Special Issue "Flotation Chemistry, Volume II"

A special issue of Minerals (ISSN 2075-163X). This special issue belongs to the section "Mineral Processing and Extractive Metallurgy".

Deadline for manuscript submissions: 20 September 2021.

Special Issue Editors

Prof. Dr. Zhiyong Gao
E-Mail Website1 Website2
Guest Editor
School of Minerals Processing and Bioengineering, Central South University, Changsha 410083, China
Interests: flotation of oxide minerals; mineral crystal chemistry; flotation reagent molecular design; mineral/reagent/water interfacial science; waste treatment in minerals processing
Special Issues and Collections in MDPI journals
Dr. Wenjihao Hu
E-Mail Website
Co-Guest Editor
Department of Chemical and Materials Engineering, University of Alberta, Edmonton, AB T6G 2R3, Canada
Interests: interfacial science and engineering for selective separation; membrane technology; oil/water separation; desalination; wastewater treatment; mineral surface science; conductive AFM; synthesis of 2D materials; AFM force measurement; material characterization
Dr. Peipei Wang
E-Mail Website
Co-Guest Editor
ARC Centre of Excellence for Enabling Eco-Efficient Beneficiation of Minerals, Newcastle Institute for Energy and Resources, University of Newcastle, Shortland NSW 2307, Australia
Interests: mineral processing; particle/bubble motion and dynamics in fluid; chemical adsorption; foams; solution chemistry; colloids and interface
Dr. Kirsten Claire Corin
E-Mail Website
Co-Guest Editor
Centre for Minerals Research, University of Cape Town, Cape Town, South Africa
Interests: water within flotation; flotation chemistry; flotation reagents; electrochemistry of flotation; grinding chemistry
Special Issues and Collections in MDPI journals
Dr. Ljudmilla Bokányi
E-Mail Website
Co-Guest Editor
Department of Bioprocessing and Reaction Techniques, Institute of Raw Materials Preparation and Environmental Processing University of Miskolc, 3515 Miskolc, Hungary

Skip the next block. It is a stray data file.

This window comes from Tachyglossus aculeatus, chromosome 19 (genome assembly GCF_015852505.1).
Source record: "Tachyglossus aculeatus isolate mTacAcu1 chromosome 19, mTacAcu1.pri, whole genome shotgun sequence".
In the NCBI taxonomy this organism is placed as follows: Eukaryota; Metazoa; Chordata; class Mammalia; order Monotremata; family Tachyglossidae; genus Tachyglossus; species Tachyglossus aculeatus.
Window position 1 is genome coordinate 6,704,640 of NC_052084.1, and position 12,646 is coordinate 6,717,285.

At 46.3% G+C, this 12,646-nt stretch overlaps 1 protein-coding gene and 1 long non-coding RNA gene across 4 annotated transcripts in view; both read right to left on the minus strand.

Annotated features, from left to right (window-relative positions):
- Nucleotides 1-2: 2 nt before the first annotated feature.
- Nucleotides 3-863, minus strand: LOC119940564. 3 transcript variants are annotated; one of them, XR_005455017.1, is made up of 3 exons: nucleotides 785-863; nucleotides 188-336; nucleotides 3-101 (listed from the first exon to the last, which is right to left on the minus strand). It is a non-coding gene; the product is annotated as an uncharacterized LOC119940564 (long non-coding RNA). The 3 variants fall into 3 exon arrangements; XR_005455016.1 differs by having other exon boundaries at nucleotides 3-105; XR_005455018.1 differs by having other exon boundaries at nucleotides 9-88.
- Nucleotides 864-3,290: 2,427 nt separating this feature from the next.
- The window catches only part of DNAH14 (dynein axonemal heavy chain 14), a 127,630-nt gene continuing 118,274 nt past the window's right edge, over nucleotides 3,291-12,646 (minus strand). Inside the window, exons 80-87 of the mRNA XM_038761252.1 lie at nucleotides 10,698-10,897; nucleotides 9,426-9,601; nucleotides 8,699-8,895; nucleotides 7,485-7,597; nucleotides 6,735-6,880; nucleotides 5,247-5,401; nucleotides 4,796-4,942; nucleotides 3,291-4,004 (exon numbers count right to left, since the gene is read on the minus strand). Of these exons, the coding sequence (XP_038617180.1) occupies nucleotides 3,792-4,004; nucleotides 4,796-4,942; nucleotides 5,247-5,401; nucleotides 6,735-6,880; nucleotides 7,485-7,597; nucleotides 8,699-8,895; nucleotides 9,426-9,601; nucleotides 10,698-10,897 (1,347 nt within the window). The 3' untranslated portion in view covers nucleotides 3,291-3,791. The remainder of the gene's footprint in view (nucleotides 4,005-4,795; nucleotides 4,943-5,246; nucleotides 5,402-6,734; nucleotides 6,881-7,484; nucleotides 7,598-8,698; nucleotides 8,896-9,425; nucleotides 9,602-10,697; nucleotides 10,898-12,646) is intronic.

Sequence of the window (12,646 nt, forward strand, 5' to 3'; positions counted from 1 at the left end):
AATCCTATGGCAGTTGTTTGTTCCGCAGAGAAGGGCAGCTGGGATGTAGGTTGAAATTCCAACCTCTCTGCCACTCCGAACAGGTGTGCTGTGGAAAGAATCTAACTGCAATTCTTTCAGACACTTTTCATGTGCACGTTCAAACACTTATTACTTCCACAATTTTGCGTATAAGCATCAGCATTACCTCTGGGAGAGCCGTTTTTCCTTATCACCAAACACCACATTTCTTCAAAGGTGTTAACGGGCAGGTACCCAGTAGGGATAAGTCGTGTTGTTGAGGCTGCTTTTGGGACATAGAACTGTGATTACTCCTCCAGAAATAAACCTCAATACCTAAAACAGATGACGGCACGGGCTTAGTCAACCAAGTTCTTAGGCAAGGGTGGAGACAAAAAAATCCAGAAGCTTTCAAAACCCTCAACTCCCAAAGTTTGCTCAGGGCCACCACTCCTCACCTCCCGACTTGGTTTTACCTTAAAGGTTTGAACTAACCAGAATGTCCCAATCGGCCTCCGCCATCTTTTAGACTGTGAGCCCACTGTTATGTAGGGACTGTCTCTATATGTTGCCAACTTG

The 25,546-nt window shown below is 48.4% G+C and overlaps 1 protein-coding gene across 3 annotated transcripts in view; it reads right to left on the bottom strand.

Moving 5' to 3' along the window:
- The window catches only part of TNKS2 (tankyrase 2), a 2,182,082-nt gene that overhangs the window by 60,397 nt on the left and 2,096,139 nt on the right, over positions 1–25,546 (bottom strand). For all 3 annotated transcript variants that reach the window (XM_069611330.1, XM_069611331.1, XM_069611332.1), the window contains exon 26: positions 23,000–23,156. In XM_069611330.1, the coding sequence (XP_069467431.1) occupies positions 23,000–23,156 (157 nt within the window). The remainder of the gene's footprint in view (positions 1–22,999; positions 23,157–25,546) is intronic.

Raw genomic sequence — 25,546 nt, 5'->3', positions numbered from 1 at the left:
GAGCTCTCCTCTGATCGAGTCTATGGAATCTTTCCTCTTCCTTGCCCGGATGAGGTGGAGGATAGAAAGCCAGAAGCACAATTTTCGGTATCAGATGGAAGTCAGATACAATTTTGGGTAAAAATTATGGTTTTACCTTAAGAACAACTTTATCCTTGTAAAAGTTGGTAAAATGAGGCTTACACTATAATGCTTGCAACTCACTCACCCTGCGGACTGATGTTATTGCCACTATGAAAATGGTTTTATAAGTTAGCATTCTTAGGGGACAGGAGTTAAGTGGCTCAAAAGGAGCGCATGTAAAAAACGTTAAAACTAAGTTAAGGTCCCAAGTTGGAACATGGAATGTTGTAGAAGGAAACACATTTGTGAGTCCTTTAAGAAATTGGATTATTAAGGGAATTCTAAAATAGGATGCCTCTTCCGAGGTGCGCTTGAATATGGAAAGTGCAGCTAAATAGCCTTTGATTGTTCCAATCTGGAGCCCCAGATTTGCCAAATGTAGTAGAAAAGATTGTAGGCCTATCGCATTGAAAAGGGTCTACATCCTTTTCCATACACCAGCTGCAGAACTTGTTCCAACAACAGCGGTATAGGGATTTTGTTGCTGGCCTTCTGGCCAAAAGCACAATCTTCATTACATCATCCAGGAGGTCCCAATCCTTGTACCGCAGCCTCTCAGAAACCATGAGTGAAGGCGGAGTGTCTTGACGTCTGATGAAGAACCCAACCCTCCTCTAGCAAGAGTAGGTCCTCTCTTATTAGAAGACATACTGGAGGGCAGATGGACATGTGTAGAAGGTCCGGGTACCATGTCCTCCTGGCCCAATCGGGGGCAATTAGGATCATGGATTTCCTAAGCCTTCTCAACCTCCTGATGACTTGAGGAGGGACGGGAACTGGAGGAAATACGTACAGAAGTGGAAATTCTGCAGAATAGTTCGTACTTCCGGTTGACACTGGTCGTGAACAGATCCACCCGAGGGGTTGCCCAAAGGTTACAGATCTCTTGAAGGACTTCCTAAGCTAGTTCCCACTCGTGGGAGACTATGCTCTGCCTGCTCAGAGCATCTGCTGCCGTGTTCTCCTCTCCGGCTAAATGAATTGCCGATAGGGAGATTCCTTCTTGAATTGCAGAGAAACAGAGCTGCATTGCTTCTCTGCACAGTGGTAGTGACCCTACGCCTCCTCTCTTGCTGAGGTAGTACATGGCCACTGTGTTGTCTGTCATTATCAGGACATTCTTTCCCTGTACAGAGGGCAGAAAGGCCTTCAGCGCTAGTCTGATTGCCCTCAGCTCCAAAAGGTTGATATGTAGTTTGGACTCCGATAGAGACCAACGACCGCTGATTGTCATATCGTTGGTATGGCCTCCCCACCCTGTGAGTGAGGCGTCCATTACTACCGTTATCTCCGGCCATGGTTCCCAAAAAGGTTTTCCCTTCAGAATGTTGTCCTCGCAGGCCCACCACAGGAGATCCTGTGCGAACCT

Interests: interfacial phenomena; flotation chemistry; modelling and technology

Special Issue Information

Dear Colleagues,

We invite contributions to this Special Issue on aspects listed in the keywords, covering recent advances and innovations in flotation chemistry, which will be of direct interest to researchers and practitioners in the mineral processing field. Contributions reporting on mineral surface chemistry, the development and design of novel reagents, and mechanism exploration of mineral/reagent interactions using advanced tools and instruments are especially welcome.

Keywords

  • Minerals (sulfide oxides, silicates, sparingly soluble minerals, iron minerals, rare earth minerals, etc.)
  • Mineral chemistry (surface reactivity, surface broken bonds, surface energy, wettability, surface hydration, surface charge, etc.)
  • Reagents (collectors, depressants, dispersants, etc.)
  • Reagent chemistry (QSAR, molecular design, assembly, etc.)
  • Mineral/reagent interaction (molecular dynamics simulation, quantum chemistry simulation, AFM, XPS, QCM-D, SFG, etc.)
  • Flotation

This Special Issue is dedicated to Prof. Yuehua Hu, who is currently Professor at the school of minerals processing and bioengineering, Central South University, on the occasion of his 60th birthday (to be celebrated on 1 January, 2022), and in honor of his many achievements in flotation chemistry.

Brief Introduction about Prof. Hu